By Justine Goode
When Nadia Dubovitsky ’12 turned 18, she celebrated by going to a gas station and purchasing a pack of Camel cigarettes and a Mega Millions lotto ticket. She wasn’t planning on using either of them — it was simply an easy way to take advantage of her new adulthood. Many new opportunities arise when teenagers become legal: they can now legally get tattoos and piercings, go gambling and register to vote. But Dubovitsky said she has yet to take advantage of the last opportunity, though she plans on doing so well before the 2012 presidential election in November.
To register to vote in California, one must be a United States citizen, a resident of California, 18 years of age or older on Election Day, not in prison or in county jail and not found by a court to be mentally incompetent. To register is simple: just pick up a voter registration form at a county elections office, library or U.S. Post Office, fill it out and make sure it is postmarked or hand-delivered to a county elections office at least 15 days before the election.
“Registering to vote takes no time at all,” history teacher Drew Maddock said. “You pick up a voter registration form at the Post Office or you sign up at one of those tables you always see outside Target or the super market. If you haven’t registered, what are you waiting for?”
Wesley Friedman ’12 will cast his vote in the upcoming primary.
“It’s exciting to vote in an election for the first time,” Friedman said. “As cliché as it sounds, it’s an important part of being a U.S. citizen.”
Charlie Troy ’12 is also eligible to vote and intends to do so in the presidential election.
“It makes me feel like I can actually have a say in what the government is doing,” Troy said. “Although my vote doesn’t count for much, it still makes me feel like I’m actually an adult and also more connected to this country.”
However, Troy still does not know which candidate he will be voting for, since he “has not been impressed by any of them so far.”
In the upcoming November election, some of the current junior class will be able to vote, but most of it won’t. Maddie Lear’s ’13 birthday falls just after the election in late November.
“I’m really disappointed, especially because the year I turn 18 just happens to be a big election year,” she said.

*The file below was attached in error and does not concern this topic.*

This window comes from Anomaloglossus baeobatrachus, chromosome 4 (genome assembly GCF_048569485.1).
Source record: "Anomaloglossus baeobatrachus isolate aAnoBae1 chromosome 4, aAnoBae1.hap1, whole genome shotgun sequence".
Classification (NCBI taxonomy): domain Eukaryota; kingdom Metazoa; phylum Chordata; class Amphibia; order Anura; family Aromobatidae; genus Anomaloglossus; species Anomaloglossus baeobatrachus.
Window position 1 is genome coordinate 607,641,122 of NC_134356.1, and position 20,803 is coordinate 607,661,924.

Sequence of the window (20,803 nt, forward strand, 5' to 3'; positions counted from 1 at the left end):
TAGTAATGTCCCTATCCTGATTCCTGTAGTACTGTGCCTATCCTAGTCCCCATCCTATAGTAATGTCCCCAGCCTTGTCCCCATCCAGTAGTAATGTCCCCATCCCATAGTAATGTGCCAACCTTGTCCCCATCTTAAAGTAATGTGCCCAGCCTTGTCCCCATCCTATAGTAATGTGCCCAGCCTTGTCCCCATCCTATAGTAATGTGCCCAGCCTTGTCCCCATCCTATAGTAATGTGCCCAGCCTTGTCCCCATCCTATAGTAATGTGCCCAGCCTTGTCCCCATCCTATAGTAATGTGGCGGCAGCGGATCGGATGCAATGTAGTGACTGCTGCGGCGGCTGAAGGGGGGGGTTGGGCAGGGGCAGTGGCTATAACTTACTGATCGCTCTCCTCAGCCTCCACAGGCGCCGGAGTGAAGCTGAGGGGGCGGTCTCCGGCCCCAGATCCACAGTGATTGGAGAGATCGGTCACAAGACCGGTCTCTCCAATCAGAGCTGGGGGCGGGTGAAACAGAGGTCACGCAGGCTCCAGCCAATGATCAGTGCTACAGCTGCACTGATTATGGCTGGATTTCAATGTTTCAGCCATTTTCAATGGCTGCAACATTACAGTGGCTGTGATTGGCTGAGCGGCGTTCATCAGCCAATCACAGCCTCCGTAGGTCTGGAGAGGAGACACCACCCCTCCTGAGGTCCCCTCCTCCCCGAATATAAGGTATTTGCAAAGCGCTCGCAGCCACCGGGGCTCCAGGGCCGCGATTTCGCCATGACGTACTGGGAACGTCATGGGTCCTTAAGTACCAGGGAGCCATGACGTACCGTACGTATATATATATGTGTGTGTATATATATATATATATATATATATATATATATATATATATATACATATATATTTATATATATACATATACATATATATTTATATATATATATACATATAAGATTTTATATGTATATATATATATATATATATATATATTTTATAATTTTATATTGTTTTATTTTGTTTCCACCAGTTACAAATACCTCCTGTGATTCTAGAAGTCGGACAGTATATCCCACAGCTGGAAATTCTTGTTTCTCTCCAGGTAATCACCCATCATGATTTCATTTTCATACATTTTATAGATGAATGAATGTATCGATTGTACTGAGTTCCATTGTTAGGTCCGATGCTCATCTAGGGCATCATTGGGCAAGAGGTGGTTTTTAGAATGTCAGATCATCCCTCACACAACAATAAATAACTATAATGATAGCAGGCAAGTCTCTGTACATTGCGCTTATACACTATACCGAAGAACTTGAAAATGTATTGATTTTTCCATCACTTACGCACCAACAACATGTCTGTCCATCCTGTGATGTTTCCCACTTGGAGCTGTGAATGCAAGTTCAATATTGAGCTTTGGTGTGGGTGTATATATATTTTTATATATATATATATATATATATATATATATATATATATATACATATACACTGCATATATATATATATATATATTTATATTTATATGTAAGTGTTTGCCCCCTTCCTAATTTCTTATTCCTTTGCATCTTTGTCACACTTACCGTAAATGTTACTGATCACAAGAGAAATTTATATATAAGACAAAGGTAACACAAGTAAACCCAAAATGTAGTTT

However, she aims to stay informed and remain involved in the election in whatever way she can.
“I try to stay up-to-date with what’s going on in the primaries, and I will try to stay aware of everything that is going on,” she said. “I haven’t really thought about volunteering, but I guess that would be my other option.”
Lexi Fadel ’13 will be able to vote in the 2012 presidential election.
“I like it,” she said. “I feel like I have some more power and freedom. I also like how I will have a say on who will run the country that I live in.”
Some of her good friends will also be able to vote, and they occasionally discuss it, but she said the matter doesn’t come up around friends who will not be eligible.
With such a major political event on the horizon, U.S. history teachers are eager to draw intriguing parallels to past elections, using current events quizzes to jumpstart discussions.
“After a current events quiz, we’ll take a good 15, 20 minutes, maybe even the whole class and have a good discussion on the current events themselves,” history teacher Dror Yaron said. “In Andrew Jackson’s election that he had with John Quincy Adams, there’s all kinds of back and forth, spewing accusations, and so I might relate it to Mitt Romney and Newt Gingrich. It’s one of these elements that have become apparent in American history, especially in politics and election season — to skirt the issues and instead unfortunately focus on the personal stuff. These gratuitous attacks really stray from the real issues that need to be tended to. So we weave it in, whether there are historical events that are pertinent or current events.”
While teaching their classes, some history teachers like Neisser and Yaron said they generally do not remain objective, nor do they take a single side, trying to convey all sides of a political situation.
“Given that one of the first things most of us history teachers talk about with our classes is the inherently subjective nature of history, one could say objectivity in any discussion of the subject is an impossibility,” Neisser said. “As my students look at the great issues that divided our country over the course of its history, I want them to understand fully the underpinnings of those issues.”